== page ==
Sweat Sensor Can Help Diagnose and Treat Disease; New Researches
Friday 21 April 2017

Sweat Sensor Can Help Diagnose and Treat  Disease; New Researches

The latest researches reveals, an ultra-sensitive, wearable sweat sensor may improve diagnosis and treatment of cystic fibrosis, diabetes and other conditions. This wearable device has been designed in collaboration with researchers at the University of California.

The new device contains flexible sensors and microprocessors that stick to the skin and stimulate sweat glands. Unlike previous sweat sensors, the new model requires only a trace of moisture to do its job and doesn't require patients to sit still for 30 minutes while it collects sweat.

"This is a huge step forward," said co-author Carlos Milla, associate professor of pediatrics at Stanford University.

It detects the presence of different molecules and ions - for instance, sweat that contains more chloride generates a higher electrical voltage at the sensor's surface. High chloride ion levels may indicate cystic fibrosis, while high blood glucose levels are a sign of diabetes.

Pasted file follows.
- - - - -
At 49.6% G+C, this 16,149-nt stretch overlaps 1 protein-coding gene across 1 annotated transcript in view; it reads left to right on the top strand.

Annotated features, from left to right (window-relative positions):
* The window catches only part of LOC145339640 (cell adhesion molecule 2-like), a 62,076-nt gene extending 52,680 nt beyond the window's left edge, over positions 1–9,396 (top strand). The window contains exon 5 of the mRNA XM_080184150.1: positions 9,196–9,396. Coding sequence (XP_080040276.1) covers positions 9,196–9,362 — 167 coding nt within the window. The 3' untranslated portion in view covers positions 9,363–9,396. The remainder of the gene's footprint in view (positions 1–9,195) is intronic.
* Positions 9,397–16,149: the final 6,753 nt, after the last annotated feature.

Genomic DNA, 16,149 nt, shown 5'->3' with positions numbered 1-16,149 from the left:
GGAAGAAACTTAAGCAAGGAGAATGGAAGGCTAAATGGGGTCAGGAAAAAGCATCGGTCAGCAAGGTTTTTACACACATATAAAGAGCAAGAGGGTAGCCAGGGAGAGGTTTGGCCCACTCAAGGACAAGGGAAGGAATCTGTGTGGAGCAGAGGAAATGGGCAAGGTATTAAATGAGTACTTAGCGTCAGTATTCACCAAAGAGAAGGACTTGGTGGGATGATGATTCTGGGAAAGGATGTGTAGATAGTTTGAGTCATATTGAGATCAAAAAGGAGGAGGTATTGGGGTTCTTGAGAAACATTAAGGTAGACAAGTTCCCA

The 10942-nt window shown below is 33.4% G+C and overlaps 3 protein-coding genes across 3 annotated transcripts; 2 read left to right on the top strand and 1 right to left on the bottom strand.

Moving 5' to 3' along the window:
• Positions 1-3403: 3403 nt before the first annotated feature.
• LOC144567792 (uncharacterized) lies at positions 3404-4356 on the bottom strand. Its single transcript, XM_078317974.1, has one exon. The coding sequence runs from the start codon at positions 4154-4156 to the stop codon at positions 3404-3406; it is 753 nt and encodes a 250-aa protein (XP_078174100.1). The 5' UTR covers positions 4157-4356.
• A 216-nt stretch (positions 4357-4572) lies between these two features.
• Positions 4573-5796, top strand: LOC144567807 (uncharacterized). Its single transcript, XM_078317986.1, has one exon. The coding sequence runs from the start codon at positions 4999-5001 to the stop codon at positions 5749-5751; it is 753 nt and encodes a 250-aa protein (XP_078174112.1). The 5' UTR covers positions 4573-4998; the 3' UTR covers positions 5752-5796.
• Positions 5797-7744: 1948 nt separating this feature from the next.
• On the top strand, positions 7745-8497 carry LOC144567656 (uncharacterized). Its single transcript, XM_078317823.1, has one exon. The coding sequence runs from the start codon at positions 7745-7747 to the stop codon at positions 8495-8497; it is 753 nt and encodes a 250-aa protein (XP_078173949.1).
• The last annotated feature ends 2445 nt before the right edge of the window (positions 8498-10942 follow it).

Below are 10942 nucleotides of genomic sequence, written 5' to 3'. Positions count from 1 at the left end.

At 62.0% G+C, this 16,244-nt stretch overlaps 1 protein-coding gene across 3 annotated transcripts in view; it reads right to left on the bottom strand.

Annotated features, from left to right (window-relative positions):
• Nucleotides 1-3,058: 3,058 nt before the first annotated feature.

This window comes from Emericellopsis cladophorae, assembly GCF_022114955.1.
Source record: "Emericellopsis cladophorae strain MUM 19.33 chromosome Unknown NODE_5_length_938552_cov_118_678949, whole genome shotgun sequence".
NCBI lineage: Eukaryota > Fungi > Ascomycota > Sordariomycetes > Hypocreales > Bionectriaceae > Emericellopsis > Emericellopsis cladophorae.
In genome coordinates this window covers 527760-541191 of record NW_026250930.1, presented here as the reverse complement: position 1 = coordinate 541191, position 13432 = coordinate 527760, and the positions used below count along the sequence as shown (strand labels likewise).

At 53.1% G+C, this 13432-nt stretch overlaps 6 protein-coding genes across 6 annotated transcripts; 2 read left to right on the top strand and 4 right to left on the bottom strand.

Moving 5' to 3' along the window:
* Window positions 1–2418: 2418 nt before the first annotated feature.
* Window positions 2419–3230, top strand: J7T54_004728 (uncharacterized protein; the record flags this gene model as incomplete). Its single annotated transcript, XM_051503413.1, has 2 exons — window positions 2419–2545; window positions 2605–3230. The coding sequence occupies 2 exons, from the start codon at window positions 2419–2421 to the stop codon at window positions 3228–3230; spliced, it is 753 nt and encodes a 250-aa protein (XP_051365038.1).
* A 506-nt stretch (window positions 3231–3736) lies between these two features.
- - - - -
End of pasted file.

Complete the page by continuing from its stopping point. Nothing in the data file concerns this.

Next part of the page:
The sensor electronically transmits the results for analysis and diagnostics, according to the report in the Proceedings of the National Academy of Sciences. More research is needed to see if the wearable sweat sensor would work consistently from one day to the next, since the contents of a person's sweat can change frequently based on diet and other factors.

Researchers hope the sensor might one day aid drug development and drug personalization for cystic fibrosis, a genetic disease that causes mucus to build up in the lungs and pancreas, and which is notoriously hard to treat.

"CF drugs work on only a fraction of patients," said Sam Emaminejad, who is now an assistant professor of electrical engineering at University of California, Los Angeles (UCLA).

Researchers also hope to learn more about which molecules in sweat can be mapped and may provide the most useful information.